Ever tried coloring your hair at home?
It can either be the BEST or WORST thing you’ll ever do to your hair!
I’ve been using natural products to color my hair for three years now. (Being a slightly independent DIY-er is coming in handy with this quarantine life we’re living!)
If you need to touch up gray roots, boost faded color, or you simply want to take the plunge with coloring your hair at home, I hope you’ll find this post helpful!
I’ve experienced trial and error in the process, and today I want to show you how to use natural, at-home hair color successfully.
I’ll be mentioning the brands I’ve discovered and love, but this isn’t really a “how to” post.
I simply want to recommend brands I know that will love your hair back, and show you how to set yourself up for success when it comes to coloring your hair at home.
(You can check out each of the brand sites in this post for tutorials, how to videos, and ingredient lists.)
3 Brands That Will Love Your Hair Back
For me, finding a hair product that will nourish my hair (instead of stripping it dry and brittle) is the very first step.
I’m allergic to permanent dyes, so traditional dyes- and even many “natural” products- simply don’t work for me.
I’ve looked for hair color products that are plant-based, and that will leave my hair bouncy, healthy and full of life.
Here are the three brands I love, and the pros and cons of each:
#1 Morrocco Method
About: Morrocco Method is a completely plant-based hair product company.
Cost: About $10 a month, if you treat your hair every 30 days. (My gray hair grows in fast; I do a hair color treatment every four weeks.)
My experience: I used Morrocco Method henna hair dye for about eighteen months with excellent results. I tried both the “medium brown” and “dark brown” dye, and stayed with the darker color. It includes some henna and lots of indigo, which gave me darker tones.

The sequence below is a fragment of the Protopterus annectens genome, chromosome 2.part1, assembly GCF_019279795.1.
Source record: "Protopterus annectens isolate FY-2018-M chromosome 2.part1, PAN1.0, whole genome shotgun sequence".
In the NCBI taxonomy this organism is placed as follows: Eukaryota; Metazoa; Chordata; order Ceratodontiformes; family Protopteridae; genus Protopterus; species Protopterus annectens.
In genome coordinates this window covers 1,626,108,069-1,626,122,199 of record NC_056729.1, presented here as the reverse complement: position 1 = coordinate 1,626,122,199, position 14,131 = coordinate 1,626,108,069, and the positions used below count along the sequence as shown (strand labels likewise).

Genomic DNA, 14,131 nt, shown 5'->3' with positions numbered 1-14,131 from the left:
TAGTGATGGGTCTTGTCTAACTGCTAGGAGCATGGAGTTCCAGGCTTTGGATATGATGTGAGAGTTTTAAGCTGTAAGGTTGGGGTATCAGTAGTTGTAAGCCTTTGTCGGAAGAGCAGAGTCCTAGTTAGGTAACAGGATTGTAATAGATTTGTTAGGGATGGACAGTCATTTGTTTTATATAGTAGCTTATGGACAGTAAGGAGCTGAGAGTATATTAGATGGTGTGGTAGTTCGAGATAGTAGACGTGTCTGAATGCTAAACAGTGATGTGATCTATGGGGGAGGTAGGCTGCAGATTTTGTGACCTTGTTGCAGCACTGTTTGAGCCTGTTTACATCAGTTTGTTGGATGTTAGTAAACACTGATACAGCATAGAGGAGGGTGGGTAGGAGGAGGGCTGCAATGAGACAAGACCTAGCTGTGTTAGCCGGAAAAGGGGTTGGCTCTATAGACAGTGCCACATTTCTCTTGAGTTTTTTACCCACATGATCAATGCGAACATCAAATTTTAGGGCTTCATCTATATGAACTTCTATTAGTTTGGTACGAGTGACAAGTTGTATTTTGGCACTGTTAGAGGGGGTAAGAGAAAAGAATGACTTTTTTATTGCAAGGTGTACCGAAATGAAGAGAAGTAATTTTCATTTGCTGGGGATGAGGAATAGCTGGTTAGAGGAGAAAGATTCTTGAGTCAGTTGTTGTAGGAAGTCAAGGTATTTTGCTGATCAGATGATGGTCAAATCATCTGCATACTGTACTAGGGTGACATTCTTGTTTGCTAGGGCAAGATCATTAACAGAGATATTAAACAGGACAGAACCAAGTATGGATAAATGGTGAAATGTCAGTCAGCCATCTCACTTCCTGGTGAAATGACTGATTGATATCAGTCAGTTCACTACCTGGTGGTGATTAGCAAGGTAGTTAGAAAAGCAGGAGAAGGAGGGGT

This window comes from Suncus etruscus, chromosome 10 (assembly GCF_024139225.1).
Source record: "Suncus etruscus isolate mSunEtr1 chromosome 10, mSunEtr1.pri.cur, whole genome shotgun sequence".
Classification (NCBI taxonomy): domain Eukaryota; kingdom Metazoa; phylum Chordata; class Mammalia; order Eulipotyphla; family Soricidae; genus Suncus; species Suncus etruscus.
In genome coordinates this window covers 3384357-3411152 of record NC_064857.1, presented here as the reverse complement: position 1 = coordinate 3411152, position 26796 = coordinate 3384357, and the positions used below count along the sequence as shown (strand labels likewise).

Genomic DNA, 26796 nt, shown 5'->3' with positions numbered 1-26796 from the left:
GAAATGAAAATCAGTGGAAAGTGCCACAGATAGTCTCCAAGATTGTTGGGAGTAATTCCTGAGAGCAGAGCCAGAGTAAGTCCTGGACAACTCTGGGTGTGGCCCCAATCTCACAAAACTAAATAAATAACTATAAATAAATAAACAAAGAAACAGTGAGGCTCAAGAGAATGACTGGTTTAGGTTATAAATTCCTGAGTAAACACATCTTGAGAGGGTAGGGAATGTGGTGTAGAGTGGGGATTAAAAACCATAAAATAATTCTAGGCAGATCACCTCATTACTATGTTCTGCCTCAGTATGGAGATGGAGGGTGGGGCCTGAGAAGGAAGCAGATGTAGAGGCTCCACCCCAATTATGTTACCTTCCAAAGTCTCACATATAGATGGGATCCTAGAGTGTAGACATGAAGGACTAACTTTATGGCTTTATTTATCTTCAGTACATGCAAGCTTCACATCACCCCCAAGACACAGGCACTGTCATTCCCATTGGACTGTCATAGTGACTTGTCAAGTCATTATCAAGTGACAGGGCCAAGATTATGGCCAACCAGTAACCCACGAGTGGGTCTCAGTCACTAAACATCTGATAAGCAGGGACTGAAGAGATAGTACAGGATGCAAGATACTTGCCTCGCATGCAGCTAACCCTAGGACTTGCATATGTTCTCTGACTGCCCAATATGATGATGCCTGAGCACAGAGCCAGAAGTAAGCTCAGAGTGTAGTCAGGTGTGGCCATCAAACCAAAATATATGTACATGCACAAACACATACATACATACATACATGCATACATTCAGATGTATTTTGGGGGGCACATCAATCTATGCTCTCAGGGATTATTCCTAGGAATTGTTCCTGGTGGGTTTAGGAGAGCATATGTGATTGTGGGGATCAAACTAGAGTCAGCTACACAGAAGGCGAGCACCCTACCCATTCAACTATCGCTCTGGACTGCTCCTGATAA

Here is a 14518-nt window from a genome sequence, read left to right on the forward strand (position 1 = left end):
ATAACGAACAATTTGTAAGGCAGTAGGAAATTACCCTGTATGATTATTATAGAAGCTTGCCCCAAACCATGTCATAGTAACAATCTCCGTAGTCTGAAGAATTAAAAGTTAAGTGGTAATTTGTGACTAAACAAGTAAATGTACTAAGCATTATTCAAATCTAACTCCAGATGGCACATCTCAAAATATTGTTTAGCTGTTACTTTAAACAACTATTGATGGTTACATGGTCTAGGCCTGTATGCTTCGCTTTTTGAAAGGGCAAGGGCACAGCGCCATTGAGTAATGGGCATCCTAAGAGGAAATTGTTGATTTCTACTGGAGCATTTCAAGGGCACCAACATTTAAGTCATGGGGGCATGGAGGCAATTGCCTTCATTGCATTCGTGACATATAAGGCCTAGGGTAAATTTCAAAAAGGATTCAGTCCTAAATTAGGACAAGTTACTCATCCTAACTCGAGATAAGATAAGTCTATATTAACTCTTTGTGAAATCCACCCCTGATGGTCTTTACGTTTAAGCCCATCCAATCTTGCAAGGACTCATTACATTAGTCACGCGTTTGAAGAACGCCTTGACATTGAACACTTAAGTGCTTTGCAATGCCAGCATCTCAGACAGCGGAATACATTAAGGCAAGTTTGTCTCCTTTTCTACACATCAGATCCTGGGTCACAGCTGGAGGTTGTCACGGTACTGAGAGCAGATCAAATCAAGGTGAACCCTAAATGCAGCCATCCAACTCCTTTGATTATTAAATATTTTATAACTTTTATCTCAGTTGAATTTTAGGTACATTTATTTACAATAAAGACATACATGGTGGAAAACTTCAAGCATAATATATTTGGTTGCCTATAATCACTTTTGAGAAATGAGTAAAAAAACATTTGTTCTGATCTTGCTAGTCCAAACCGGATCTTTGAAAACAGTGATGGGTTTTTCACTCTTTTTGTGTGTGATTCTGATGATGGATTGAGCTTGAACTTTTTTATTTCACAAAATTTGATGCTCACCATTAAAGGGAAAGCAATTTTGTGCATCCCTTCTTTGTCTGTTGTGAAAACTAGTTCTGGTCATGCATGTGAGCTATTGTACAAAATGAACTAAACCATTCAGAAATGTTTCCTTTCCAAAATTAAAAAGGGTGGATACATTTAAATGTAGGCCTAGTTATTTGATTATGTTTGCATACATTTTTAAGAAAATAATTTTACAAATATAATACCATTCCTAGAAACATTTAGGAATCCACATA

Pros: Morrocco Method products contain NO chemicals, dyes, or harsh elements. This plant-based product nourished my hair and helped restore its natural shine and body. I was going for gray coverage, and was pleased with the results.
Cons: Effectively using Morrocco Method hair dyes is extremely messy and time-consuming. The plant powders have to be mixed and set out overnight, then applied and left on for up to four hours the following day. For me, the overwhelming smell was a big turn-off too; henna stinks!
In the end, I stopped using Morrocco Method hair dye because in addition to being tired of all the work involved in the process, I didn’t care for the red undertones the henna gave my hair.
Results: Here’s a close-up of my hair before I started any coloring products. As you can see, I’m naturally a medium-to-light brunette, with lots of blond highlights. And, yes, a fair bit of gray.
My husband took this last picture of me on an anniversary trip, about four months after I started using Morrocco Method hair dye.
This photo shows just how well this product gave my hair back its natural shine, successfully covered the gray, and darkened my hair beautifully (which I loved!).